“Treaty-shmeaty,” said Moore. “Our rights don’t come from a treaty. They are part of us, and part of our collective consciousness stretching back for hundreds of generations. Remember when people wanted to bring the wolves back to Maine, and there were those bumper stickers, no wolves? Well, as far as the DMR is concerned, we’re the wolves.”

A FISHERY RENAISSANCE

In spite of the threat of State legal action, Moore believes the biggest challenge to creating an eel fishery based on traditional knowledge may come from within the tribe itself. Historically, threatened communities are often caught in a dilemma where strength depends on a united front, yet any member can betray the common good for personal gain. In addition, Moore believes that reliance on dividends from the tribe’s investments may reduce reliance on past cultural practices.

“The eel fishery represents the essence of our spiritual connection to the Earth,” Moore said. “When a Passamaquoddy child is carried to the banks of a river by a Passamaquoddy woman, to harvest a resource, that is a continuation of thousands of years of culture. But in order to maintain our rights we must occupy the moral high ground. The plan has to be adhered to and enforced.”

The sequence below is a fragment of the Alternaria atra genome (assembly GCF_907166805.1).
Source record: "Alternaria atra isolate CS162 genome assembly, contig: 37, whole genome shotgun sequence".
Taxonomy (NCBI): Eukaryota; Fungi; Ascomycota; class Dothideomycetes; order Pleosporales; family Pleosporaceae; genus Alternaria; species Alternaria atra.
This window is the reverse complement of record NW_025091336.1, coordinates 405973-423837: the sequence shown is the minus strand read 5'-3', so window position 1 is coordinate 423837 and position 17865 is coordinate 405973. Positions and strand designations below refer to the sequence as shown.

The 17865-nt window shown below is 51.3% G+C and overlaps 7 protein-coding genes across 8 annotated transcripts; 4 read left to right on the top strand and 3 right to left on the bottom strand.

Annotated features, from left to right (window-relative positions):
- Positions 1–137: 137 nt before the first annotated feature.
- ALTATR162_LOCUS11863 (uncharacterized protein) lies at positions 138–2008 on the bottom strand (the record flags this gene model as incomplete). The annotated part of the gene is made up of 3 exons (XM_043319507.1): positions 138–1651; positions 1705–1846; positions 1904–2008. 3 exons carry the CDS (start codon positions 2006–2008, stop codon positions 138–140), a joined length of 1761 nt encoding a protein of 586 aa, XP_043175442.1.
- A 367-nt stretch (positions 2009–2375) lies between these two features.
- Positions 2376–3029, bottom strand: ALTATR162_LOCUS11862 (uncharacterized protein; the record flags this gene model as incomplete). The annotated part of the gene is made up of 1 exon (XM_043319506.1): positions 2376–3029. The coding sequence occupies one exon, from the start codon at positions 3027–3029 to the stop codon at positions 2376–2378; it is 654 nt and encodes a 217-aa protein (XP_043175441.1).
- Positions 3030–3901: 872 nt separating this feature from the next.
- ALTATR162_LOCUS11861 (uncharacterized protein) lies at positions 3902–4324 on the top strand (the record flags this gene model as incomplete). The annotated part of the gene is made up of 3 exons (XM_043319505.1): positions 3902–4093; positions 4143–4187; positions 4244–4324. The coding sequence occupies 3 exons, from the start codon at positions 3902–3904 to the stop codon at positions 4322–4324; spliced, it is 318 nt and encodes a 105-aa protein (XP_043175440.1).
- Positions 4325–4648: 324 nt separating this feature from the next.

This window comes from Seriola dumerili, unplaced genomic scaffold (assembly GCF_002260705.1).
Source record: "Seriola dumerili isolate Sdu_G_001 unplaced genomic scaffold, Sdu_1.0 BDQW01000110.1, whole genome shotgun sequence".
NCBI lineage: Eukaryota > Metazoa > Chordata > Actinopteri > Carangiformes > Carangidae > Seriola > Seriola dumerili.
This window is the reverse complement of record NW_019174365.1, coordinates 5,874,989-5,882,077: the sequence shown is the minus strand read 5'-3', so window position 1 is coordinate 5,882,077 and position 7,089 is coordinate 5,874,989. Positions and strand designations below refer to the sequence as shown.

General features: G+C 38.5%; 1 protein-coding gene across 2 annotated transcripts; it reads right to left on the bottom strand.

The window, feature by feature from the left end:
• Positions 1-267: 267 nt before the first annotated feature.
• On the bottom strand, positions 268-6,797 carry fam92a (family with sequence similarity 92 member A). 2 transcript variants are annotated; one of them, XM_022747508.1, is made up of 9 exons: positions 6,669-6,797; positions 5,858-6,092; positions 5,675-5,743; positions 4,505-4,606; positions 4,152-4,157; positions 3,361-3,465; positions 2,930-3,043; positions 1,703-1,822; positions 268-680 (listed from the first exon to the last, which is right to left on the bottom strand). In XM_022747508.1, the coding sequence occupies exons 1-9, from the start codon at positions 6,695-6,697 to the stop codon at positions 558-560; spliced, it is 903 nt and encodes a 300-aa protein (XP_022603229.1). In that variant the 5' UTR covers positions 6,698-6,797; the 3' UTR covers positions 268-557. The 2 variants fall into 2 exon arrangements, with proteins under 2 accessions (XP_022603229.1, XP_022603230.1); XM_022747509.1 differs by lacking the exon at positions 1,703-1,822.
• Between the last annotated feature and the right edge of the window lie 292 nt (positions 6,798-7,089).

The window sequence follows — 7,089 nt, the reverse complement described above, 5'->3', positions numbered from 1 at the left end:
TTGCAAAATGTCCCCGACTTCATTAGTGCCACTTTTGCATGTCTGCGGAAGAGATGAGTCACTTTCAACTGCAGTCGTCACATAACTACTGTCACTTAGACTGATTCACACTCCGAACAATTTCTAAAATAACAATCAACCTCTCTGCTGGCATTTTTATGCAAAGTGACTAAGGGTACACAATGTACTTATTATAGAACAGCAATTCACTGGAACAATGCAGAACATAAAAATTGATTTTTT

Besides harvest limitations, the glass eel fishery plan includes stiff penalties for those who forget what Moore described as “their cultural obligation to protect the resources.”

In what might be called a Passamaquoddy fisheries renaissance, other members of the tribe have taken up the cause of a fish that has long sustained coastal communities, both physically and culturally.

“For seventeen years the Maine Legislature unilaterally blocked alewives from entering the St. Croix watershed, what we call the Schoodic River,” says Brian Altvater, cofounder of the Schoodic Riverkeepers. “The state of Maine cut the alewives off from 98 percent of their spawning grounds,” he said, “just to protect smallmouth bass—which were brought into the Schoodic watershed in 1877. Between 1987 and 2002, the St. Croix alewife run collapsed from 2.6 million fish to a mere 900. And they were able to get to our leaders and get them to support this.”